The danger of Ratched does not reside in open cruelty, but in her methods of humiliation and her impeccable way of manipulating people to make them believe they are making their own decisions, instead of being controlled by her. She has hate within herself, which makes her merciless and produces the fear of the people under her influence.

Patients live with the knowledge that she is invincible and are continuously afraid of giving her a reason to hurt them. Ratched does not hesitate to recommend a special "treatment" to cure the opponent's rebellion.

Her major collaborators are "the black boys," three men hired by her who help to keep the place in order. They use the favor of the nurse to neglect their work (they often make Bromdem and other men clean for them) and to physically and sexually abuse the patients.

Randall McMurphy's arrival comes to challenge Ratched's power, and it starts a war between those two characters.

McMurphy defies her constantly, and starts to influence the other patients to do the same. At first, it is a matter of ignorance, for he does not know that the nurse plays an important part in deciding whether he regains his freedom or remains in the hospital.

For one thing, she wasn't about to recommend release; the fight could go for as long as she wanted, till he made a mistake or till he just gave out, or until she could come up with some new tactic that would put her back on top in everybody's eyes

— Ken Kesey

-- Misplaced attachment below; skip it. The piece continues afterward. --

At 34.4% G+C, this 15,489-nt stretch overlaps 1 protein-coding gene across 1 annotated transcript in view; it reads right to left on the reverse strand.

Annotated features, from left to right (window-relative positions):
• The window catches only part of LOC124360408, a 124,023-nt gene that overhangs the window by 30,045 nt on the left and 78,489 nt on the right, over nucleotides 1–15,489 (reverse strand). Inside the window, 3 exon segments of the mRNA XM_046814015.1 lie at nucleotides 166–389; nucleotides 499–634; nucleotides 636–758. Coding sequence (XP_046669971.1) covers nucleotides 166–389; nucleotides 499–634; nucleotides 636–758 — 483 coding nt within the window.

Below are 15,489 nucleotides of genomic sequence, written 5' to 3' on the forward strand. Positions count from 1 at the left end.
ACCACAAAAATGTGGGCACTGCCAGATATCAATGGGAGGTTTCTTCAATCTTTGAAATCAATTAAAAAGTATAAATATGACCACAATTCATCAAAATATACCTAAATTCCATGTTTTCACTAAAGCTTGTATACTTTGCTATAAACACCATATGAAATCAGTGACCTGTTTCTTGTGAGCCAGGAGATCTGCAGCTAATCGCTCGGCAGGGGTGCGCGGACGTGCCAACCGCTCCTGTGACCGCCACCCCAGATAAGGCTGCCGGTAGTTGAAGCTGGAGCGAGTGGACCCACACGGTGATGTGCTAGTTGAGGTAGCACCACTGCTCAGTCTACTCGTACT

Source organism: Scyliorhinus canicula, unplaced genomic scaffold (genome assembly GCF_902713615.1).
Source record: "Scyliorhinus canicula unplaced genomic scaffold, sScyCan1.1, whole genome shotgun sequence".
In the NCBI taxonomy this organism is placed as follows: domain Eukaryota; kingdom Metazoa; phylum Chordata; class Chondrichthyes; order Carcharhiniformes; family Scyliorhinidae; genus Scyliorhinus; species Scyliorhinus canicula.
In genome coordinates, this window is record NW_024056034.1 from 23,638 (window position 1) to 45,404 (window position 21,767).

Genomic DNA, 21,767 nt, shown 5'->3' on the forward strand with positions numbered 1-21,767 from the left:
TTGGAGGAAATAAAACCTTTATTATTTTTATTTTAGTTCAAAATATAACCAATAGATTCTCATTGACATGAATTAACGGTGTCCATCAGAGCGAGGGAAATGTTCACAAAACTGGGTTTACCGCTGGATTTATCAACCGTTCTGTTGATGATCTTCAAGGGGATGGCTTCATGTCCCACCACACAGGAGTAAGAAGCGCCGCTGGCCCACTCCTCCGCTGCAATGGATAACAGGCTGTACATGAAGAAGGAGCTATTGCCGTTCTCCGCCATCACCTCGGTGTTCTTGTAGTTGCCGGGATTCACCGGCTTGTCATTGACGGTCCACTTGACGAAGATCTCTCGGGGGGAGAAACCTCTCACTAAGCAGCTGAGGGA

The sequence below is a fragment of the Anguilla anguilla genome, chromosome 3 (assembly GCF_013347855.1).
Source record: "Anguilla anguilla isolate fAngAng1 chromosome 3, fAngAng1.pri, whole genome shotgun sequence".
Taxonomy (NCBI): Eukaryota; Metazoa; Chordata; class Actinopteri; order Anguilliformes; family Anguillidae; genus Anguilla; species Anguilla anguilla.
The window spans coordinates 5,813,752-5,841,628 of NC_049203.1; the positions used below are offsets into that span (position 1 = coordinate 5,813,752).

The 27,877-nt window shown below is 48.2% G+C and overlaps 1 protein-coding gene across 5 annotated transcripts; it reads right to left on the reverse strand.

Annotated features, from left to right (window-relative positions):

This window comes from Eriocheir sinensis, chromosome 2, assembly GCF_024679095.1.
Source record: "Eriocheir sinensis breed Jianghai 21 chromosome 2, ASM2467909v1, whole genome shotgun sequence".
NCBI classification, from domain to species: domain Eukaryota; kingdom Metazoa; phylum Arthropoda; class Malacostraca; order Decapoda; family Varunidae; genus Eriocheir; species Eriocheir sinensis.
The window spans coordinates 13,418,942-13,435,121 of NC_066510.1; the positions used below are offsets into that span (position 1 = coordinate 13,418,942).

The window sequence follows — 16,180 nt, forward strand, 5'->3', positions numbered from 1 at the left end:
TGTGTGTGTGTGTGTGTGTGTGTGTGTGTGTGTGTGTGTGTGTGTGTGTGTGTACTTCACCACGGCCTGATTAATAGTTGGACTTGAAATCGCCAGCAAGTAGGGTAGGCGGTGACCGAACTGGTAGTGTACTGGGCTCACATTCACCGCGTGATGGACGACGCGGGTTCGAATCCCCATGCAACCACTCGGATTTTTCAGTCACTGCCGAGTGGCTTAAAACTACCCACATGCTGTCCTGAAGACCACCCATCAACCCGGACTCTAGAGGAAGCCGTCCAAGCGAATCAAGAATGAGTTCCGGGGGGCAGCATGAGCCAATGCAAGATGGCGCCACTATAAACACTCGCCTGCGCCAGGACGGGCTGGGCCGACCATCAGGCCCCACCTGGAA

Ever since McMurphy's first appearance, Bromdem regards him as a kind of hero, someone who could evade the Combine's surveillance.

As readers, we can see that McMurphy is not a hero. He acts on his convenience, always trying to make a profit; a characteristic Ratched highlights whenever she has the chance, along with the criminal life he led before being sent to the hospital.

But in the course of the novel, McMurphy experiences a transformation. I think at a certain level, he starts to understand why men behave the way they do. He begins to understand his fears and to feel real regard for some of them.

His attack on the nurse in the last chapters finishes her reign for good and is a sort of sacrifice for the rest of the group.

So he ends up being a hero after all.

Some scenes of the novel are somehow disturbing, one reason why One Flew Over the Cuckoo's Nest, like many other amazing books, has sometimes been banned in some areas of the United States. But far from being just a polemic text, its literary value cannot be questioned.

So, if you enjoy stories that go deep and crudely into human's thoughts and emotions, and you do not mind a hint of suspense, One Flew Over the Cuckoo's Nest may be the book for you.

© 2020 Literarycreature